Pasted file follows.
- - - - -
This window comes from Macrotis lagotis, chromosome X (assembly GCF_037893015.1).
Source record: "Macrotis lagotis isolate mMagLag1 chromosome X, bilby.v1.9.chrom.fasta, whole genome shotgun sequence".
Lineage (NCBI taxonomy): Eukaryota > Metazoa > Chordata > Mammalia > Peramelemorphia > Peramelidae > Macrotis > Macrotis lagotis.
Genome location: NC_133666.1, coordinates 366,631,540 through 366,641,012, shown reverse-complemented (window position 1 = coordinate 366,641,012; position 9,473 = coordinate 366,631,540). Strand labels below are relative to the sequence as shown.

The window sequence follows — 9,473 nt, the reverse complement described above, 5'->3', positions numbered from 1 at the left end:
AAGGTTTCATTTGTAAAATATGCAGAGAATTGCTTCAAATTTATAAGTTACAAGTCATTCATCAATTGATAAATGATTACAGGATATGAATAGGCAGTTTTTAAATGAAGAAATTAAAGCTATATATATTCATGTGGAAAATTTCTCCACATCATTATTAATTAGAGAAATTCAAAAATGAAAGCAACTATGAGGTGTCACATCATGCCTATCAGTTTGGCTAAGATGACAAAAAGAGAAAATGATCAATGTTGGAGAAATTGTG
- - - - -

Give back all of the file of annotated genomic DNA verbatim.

This window comes from Macrotis lagotis, chromosome X (assembly GCF_037893015.1).
Source record: "Macrotis lagotis isolate mMagLag1 chromosome X, bilby.v1.9.chrom.fasta, whole genome shotgun sequence".
Lineage (NCBI taxonomy): Eukaryota > Metazoa > Chordata > Mammalia > Peramelemorphia > Peramelidae > Macrotis > Macrotis lagotis.
Genome location: NC_133666.1, coordinates 366,631,540 through 366,641,012, shown reverse-complemented (window position 1 = coordinate 366,641,012; position 9,473 = coordinate 366,631,540). Strand labels below are relative to the sequence as shown.

The window sequence follows — 9,473 nt, the reverse complement described above, 5'->3', positions numbered from 1 at the left end:
AAGGTTTCATTTGTAAAATATGCAGAGAATTGCTTCAAATTTATAAGTTACAAGTCATTCATCAATTGATAAATGATTACAGGATATGAATAGGCAGTTTTTAAATGAAGAAATTAAAGCTATATATATTCATGTGGAAAATTTCTCCACATCATTATTAATTAGAGAAATTCAAAAATGAAAGCAACTATGAGGTGTCACATCATGCCTATCAGTTTGGCTAAGATGACAAAAAGAGAAAATGATCAATGTTGGAGAAATTGTG